In Macbeth, what does the phrase "heat oppressed brain" mean?  

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sampiper22's profile pic

sampiper22 | High School Teacher | (Level 2) Adjunct Educator

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In the sixteenth century, people believed that illness, including and perhaps specifically psychological illnesses, were caused by an imbalance of humours in the body. The humours related to combinations of heat-cold and dry-wet.

It may be that Macbeth is suggesting that he has a "choleric" disposition (ie hot and dry) which would be characteristic of leaders kings and generals. To be "oppress'd" by a choleric humour, that is to have an imbalance of humours, would suggest that he has become overly angry, vengeful. The fantasy of the dagger that macbeth thinks he sees, the hallucinations would all be consistent with such an imbalance.

enotechris's profile pic

enotechris | College Teacher | (Level 2) Senior Educator

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The phrase comes from the end of Act II scene 1, where Macbeth ponders killing Duncan.  He clutches a dagger, and proceeds to consider and examine his thoughts about murder, the dagger itself becoming the physical embodiment of the act.  He then questions himself, "Is this just a dagger, or is this murder?" Or in other words, "am I really going through with this act?" and these heavy thoughts cause and continue to cause more heavy thoughts, originating from a "heat oppressed" (headache?) brain.

Later in the soliloquy, he mentions the phrase "heat of deeds," heat in the passage suggesting passion; he's therefore not thinking logically, but reacting emotionally to the murder he's about to commit.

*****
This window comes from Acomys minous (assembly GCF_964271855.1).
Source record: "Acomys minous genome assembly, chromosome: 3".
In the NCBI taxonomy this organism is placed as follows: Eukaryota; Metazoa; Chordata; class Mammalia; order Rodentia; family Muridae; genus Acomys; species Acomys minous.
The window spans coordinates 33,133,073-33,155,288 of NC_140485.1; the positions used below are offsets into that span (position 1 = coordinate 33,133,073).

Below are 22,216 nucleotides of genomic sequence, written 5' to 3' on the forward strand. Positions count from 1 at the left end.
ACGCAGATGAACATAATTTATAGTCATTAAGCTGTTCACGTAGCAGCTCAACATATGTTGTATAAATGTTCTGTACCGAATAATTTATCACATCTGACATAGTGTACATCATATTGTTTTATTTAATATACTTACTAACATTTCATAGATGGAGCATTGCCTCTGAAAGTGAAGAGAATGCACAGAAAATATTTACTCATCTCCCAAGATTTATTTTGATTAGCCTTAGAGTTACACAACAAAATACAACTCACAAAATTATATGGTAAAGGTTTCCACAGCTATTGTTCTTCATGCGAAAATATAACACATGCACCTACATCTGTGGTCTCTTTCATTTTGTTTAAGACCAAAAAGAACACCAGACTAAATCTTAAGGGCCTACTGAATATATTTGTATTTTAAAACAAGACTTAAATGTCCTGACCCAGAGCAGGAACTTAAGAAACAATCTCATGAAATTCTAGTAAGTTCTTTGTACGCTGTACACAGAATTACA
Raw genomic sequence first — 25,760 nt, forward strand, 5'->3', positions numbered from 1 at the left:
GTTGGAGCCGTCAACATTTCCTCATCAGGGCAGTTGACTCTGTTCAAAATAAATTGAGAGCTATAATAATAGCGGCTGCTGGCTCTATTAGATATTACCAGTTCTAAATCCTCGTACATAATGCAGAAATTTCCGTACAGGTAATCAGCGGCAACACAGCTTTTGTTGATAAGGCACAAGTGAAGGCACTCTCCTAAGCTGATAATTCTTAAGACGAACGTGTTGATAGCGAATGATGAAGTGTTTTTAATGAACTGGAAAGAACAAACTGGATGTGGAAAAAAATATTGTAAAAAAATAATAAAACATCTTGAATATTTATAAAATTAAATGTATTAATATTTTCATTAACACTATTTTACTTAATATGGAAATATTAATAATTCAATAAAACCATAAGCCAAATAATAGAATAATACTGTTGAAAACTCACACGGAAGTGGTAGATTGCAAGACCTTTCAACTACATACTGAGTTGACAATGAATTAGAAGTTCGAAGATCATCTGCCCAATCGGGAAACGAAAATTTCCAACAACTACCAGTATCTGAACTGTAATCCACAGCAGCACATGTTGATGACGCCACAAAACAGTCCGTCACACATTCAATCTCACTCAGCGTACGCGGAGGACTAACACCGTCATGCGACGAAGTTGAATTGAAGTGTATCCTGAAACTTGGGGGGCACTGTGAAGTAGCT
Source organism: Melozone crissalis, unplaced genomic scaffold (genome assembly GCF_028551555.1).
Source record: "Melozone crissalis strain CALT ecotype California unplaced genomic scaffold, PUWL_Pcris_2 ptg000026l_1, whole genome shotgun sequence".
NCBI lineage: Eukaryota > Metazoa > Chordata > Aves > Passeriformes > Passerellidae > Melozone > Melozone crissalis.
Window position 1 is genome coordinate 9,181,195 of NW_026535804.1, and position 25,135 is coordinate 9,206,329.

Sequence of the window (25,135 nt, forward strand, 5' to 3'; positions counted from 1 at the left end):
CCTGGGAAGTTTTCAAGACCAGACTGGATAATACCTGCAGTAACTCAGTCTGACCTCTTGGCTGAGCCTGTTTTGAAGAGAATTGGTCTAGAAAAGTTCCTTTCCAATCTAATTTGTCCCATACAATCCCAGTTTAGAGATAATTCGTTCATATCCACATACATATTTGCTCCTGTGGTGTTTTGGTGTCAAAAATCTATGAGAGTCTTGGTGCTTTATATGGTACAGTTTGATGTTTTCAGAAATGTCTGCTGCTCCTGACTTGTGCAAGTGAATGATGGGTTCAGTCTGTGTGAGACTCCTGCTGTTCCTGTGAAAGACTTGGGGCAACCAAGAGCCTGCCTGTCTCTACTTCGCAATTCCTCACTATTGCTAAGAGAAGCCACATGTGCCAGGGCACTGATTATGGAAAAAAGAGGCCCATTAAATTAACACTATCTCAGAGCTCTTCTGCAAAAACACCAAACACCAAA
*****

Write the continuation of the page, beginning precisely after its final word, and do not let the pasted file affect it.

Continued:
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teachersage's profile pic

teachersage | (Level 3) Senior Educator

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In this passage, Macbeth sees a dagger before him and wonders if it is merely a figment of his imagination, a projection of what is going on in his own mind. If that is so, the dagger is nothing more than the product of his "heat-oppressed brain." He calls his brain "heat-oppressed" in recognition of his own intensely heightened emotional state. He understands that, being in a state of extreme desire—in this case, to become king—he may very well not be thinking straight and may therefore be deluding himself.

In this passage, Macbeth, like Hamlet when he sees the ghost, doesn't know if a vision he sees before him is real or simply his imagination. Is there another world of real signs and portents, as indicated by the witches? Is the dagger he may or may not see a sign from the other side, the supernatural world, indicating that he should proceed? We know it is not his own dagger because at the end of the passage he says that the dagger before him is as "palpable" (real) as the one "which now I draw," meaning that he is now taking out of its sheath his own, real dagger:

Is this a dagger which I see before me,
The handle toward my hand? Come, let me clutch thee.
I have thee not, and yet I see thee still.
Art thou not, fatal vision, sensible
To feeling as to sight? Or art thou but
A dagger of the mind, a false creation,
Proceeding from the heat-oppressèd brain?
I see thee yet, in form as palpable
As this which now I draw.
How we read the signs and portents of another world just out of grasp—the world of the spirit—is a major theme in Shakespeare's plays, including Macbeth, Hamlet, and Julius Caesar.